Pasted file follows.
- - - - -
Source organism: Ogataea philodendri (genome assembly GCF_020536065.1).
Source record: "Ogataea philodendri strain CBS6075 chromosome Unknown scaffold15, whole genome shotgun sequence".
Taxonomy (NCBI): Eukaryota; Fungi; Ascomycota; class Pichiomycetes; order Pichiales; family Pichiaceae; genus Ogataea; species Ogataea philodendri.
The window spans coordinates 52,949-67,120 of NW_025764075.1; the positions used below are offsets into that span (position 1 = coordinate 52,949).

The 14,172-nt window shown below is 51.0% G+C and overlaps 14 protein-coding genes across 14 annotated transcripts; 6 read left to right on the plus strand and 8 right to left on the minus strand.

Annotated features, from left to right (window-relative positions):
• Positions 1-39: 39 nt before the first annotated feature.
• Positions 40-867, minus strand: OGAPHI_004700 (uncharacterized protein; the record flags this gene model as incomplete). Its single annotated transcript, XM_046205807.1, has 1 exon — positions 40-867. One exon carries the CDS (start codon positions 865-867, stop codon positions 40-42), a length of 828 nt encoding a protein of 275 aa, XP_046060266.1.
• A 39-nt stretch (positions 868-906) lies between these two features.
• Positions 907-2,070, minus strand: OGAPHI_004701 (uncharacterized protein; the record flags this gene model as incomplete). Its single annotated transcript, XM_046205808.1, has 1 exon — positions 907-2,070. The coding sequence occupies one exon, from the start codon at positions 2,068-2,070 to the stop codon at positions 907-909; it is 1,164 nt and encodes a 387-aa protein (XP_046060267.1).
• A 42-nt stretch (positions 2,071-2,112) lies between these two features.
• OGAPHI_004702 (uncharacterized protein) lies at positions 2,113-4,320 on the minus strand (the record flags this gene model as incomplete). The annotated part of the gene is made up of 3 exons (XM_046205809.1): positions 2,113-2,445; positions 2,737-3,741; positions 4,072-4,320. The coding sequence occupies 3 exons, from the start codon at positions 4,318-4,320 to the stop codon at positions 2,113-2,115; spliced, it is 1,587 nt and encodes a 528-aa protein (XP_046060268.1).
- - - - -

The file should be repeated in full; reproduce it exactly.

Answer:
Source organism: Ogataea philodendri (genome assembly GCF_020536065.1).
Source record: "Ogataea philodendri strain CBS6075 chromosome Unknown scaffold15, whole genome shotgun sequence".
Taxonomy (NCBI): Eukaryota; Fungi; Ascomycota; class Pichiomycetes; order Pichiales; family Pichiaceae; genus Ogataea; species Ogataea philodendri.
The window spans coordinates 52,949-67,120 of NW_025764075.1; the positions used below are offsets into that span (position 1 = coordinate 52,949).

The 14,172-nt window shown below is 51.0% G+C and overlaps 14 protein-coding genes across 14 annotated transcripts; 6 read left to right on the plus strand and 8 right to left on the minus strand.

Annotated features, from left to right (window-relative positions):
• Positions 1-39: 39 nt before the first annotated feature.
• Positions 40-867, minus strand: OGAPHI_004700 (uncharacterized protein; the record flags this gene model as incomplete). Its single annotated transcript, XM_046205807.1, has 1 exon — positions 40-867. One exon carries the CDS (start codon positions 865-867, stop codon positions 40-42), a length of 828 nt encoding a protein of 275 aa, XP_046060266.1.
• A 39-nt stretch (positions 868-906) lies between these two features.
• Positions 907-2,070, minus strand: OGAPHI_004701 (uncharacterized protein; the record flags this gene model as incomplete). Its single annotated transcript, XM_046205808.1, has 1 exon — positions 907-2,070. The coding sequence occupies one exon, from the start codon at positions 2,068-2,070 to the stop codon at positions 907-909; it is 1,164 nt and encodes a 387-aa protein (XP_046060267.1).
• A 42-nt stretch (positions 2,071-2,112) lies between these two features.
• OGAPHI_004702 (uncharacterized protein) lies at positions 2,113-4,320 on the minus strand (the record flags this gene model as incomplete). The annotated part of the gene is made up of 3 exons (XM_046205809.1): positions 2,113-2,445; positions 2,737-3,741; positions 4,072-4,320. The coding sequence occupies 3 exons, from the start codon at positions 4,318-4,320 to the stop codon at positions 2,113-2,115; spliced, it is 1,587 nt and encodes a 528-aa protein (XP_046060268.1).